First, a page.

Common names: Pawpaw, Common pawpaw
Hardy to zones: 5 – 8
We are delighted to be growing and loving Asimina triloba at Green Light Plants! The Pawpaw tree bears fruit that has both home grown and fresh market appeal, with a tropical-like flavor that resembles banana custard and a delicious smell, much like a mango. The fruits are more or less large egg-shaped and have a green to yellow leathery skin.
Our plants at this time are all seedlings. They are genetically different and variable. Roughly half are from seed that we and our friends have collected locally from native stands in adjacent southern Lancaster County, Pennsylvania or from trees established in our gardens that were originally from those lovely spots by the Susquehanna River.
The other half are “breeder’s mix” – seedlings from grafted, named and/or selected varieties. These will likely bear larger fruit than the species trees but truthfully if grown well, they will all bear abundantly and deliciously.
Ours at the moment are grown in 9” deep x 2 ¾” square “tree tube” pots that have open bottoms for air pruning. Like all of our pots they are durable, reusable or returnable. We figure that if we’re going to use plastic it might as well be of high quality.
These plants will need 4-6 years of growing time before they begin to bear fruit consistently.
Those wishing to have fruit bearing earlier might wish to graft scion wood of known varieties onto our trees — more or less treating these seedlings as rootstock — or to go elsewhere and purchase grafted and named varieties.
Grafting can speed up the time needed to bear fruit by up to 2-3 years!
This spring we plan to pot up several hundred that we’ll graft for sale next year — stay tuned. We also plan to offer gallon pots of the species by early fall of this year (lucky 13).
This from Wikipedia: Asimina triloba, the pawpaw, or common pawpaw, is a species of Asimina (the pawpaw genus) in the same plant family (the Annonaceae) as the custard-apple, cherimoya, sweetsop, ylang-ylang and soursop. The pawpaw is native to the Eastern, Southern, and Midwestern United States and adjacent southernmost Ontario, Canada, from New York west to southeastern Nebraska, and south to northern Florida and eastern Texas. The pawpaw is a patch-forming (clonal) understory tree found in well-drained, deep, fertile bottom-land and hilly upland habitat, with large, simple leaves and large fruits. The paw paw is the largest edible fruit indigenous to the United States. Pawpaw is one of the few eastern and central US native tree fruits. It naturally occurs in eastern and southern eastern and central US and is hardy
The trees are neither male nor female, they are self-incompatible. What you need to successfully pollinate is a little grove of them — a minimum of 2 genetically different plants, 3 or more is best.
This info below is kindly provided from Kentucky State University, please visit their site and support the good work they do on this fine fruit at: Pawpaw.kysu – also check out their excellent FAQ section.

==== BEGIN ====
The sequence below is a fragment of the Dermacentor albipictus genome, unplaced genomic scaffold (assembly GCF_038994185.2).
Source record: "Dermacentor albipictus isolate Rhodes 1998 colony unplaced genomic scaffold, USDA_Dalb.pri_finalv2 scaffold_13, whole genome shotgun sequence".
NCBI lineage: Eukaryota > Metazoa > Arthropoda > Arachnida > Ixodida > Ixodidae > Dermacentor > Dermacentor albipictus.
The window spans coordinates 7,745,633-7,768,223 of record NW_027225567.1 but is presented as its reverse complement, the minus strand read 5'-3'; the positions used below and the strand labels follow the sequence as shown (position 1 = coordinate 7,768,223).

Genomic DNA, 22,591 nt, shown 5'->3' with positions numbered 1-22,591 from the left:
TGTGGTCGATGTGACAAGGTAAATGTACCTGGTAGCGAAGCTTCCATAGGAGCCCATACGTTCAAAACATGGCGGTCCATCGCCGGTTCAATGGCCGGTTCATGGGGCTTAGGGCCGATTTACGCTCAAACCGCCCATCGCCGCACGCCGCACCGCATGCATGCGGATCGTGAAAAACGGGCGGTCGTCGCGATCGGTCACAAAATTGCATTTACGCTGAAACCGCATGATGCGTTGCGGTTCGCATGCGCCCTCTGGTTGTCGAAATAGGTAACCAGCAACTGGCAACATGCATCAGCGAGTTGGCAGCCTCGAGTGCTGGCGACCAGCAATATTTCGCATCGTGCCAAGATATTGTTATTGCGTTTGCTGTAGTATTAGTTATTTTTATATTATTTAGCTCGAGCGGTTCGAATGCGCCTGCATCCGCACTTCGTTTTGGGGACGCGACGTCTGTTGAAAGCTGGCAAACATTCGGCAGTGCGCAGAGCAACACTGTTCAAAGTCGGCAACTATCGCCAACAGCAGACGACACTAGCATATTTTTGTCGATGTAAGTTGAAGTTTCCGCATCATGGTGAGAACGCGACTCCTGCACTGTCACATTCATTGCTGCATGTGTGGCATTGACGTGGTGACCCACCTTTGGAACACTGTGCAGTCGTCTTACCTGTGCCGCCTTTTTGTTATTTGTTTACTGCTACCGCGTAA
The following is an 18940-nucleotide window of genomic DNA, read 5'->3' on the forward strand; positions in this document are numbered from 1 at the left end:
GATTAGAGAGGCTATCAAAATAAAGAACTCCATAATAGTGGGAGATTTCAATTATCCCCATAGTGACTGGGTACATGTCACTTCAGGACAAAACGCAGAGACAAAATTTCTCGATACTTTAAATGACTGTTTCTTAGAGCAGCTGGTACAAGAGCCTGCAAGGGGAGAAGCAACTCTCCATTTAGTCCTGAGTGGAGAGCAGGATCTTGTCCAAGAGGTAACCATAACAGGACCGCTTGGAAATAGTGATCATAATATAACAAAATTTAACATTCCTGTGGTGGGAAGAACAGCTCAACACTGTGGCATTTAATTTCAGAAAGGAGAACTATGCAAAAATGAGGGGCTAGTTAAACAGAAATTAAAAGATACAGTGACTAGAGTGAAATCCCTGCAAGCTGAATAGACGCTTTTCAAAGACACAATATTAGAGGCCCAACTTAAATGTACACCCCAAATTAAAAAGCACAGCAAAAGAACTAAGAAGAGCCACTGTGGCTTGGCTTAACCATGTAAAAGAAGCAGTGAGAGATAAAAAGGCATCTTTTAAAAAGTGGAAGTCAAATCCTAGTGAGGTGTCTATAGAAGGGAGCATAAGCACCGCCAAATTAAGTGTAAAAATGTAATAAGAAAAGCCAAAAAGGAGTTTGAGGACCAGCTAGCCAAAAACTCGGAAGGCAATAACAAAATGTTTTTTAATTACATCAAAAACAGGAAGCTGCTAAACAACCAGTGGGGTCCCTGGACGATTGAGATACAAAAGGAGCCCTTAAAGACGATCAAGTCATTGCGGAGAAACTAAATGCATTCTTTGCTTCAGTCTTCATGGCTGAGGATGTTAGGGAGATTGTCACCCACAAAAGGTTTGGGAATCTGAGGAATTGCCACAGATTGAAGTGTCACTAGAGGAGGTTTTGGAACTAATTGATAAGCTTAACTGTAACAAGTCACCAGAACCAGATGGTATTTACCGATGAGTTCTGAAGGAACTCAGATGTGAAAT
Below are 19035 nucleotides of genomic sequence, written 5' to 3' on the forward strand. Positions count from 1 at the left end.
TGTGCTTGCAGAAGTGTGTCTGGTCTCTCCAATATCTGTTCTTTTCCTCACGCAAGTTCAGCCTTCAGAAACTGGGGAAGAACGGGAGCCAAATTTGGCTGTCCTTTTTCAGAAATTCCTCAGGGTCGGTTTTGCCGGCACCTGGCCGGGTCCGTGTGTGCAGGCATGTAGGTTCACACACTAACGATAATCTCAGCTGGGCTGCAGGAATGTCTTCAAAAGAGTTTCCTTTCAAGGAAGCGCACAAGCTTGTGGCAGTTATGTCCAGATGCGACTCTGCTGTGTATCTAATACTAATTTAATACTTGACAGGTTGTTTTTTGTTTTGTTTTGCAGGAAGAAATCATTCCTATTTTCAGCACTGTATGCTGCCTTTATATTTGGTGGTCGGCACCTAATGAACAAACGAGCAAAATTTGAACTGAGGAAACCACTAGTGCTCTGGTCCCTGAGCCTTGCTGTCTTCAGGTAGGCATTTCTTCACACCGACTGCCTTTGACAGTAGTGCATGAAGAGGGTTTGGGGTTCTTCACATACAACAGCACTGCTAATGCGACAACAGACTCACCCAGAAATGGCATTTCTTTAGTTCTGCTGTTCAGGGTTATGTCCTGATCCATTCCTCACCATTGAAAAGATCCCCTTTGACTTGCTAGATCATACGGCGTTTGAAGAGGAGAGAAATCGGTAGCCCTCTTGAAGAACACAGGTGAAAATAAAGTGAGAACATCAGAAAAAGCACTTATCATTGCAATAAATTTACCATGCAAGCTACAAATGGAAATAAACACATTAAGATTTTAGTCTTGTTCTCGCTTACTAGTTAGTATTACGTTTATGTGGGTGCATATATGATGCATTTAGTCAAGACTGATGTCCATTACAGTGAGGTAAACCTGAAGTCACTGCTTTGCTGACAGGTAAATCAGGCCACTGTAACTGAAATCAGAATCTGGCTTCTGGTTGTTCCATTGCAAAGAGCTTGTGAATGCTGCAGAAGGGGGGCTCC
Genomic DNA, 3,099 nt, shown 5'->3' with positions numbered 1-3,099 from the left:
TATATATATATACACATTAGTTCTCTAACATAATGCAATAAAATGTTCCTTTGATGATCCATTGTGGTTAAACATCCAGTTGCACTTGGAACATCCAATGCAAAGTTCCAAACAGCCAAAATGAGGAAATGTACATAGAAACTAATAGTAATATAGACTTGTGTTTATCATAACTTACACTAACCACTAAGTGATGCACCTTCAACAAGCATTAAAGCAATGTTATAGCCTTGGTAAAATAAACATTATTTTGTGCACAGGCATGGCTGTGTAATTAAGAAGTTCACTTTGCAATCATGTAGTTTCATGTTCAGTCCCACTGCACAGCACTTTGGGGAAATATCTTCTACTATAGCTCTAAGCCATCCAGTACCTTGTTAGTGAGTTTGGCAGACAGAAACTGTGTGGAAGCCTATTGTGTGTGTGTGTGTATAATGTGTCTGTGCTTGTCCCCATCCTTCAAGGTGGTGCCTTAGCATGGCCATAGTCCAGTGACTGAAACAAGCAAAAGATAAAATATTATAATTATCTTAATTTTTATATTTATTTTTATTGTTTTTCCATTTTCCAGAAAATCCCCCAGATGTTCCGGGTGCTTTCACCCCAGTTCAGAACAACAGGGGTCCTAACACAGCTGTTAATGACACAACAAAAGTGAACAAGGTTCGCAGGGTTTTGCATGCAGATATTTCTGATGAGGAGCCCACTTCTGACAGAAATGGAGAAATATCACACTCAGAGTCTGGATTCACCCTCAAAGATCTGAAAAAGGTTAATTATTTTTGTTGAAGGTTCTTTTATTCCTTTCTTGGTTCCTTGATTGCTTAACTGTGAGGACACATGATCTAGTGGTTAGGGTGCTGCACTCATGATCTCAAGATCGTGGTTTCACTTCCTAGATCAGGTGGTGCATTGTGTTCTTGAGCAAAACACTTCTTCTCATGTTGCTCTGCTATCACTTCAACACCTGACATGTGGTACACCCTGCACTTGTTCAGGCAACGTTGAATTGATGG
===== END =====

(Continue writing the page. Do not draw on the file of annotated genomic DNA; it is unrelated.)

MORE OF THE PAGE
Pollination: natural and artificial
Pollination can be a limiting factor in pawpaw fruit set. The flowers are protogynous, meaning that the stigma (the female receptive organ) ripens before the pollen, and is no longer receptive when the pollen is shed. Thus the flower is designed not to be self-pollinated. In addition, pawpaw trees are self-incompatible, usually requiring pollen from a genetically different tree in order to be fertilized. Finally, the natural pollinators of the pawpaw–various species of flies and beetles–are not efficient or dependable.
Notes about hand pollination: Although it requires a little extra labor, hand pollination to ensure fruit set can be well worth the effort and can be done as follows: Using a small, flexible artist’s brush, transfer a quantity of fresh pollen from the anthers of the flower of one clone to the ripe stigma of the flower of another clone. Pollen is ripe when the little ball of anthers is brown in color, loose and friable; pollen grains appear as yellow dust on the brush hairs. The stigma is ripe when the tips of the pistils are green and glossy, and the anther ball is still hard and green. Do not overburden the tree with fruit, as this will stress the tree, resulting in smaller than normal fruit, and may cause limbs to break under excessive weight.
Caring for young trees
When planting trees, allow for a minimum of 8 feet (2.5m) between them. Water newly planted trees immediately after planting, and as needed throughout the growing season. Pawpaw trees require adequate soil moisture, especially in the first two years after planting. Transplant shock may be reduced by providing temporary partial shade to newly planted trees.
KSU Pawpaw Program
“Kentucky State University has the only full-time pawpaw research program in the world as part of the KSU Land Grant Program. Pawpaw research efforts are directed at improving propagation methods, developing orchard management recommendations, conducting regional variety trials, understanding fruit ripening and storage techniques, and germplasm collection and characterization of genetic diversity.”
Deep 9" x 2 3/4" pots.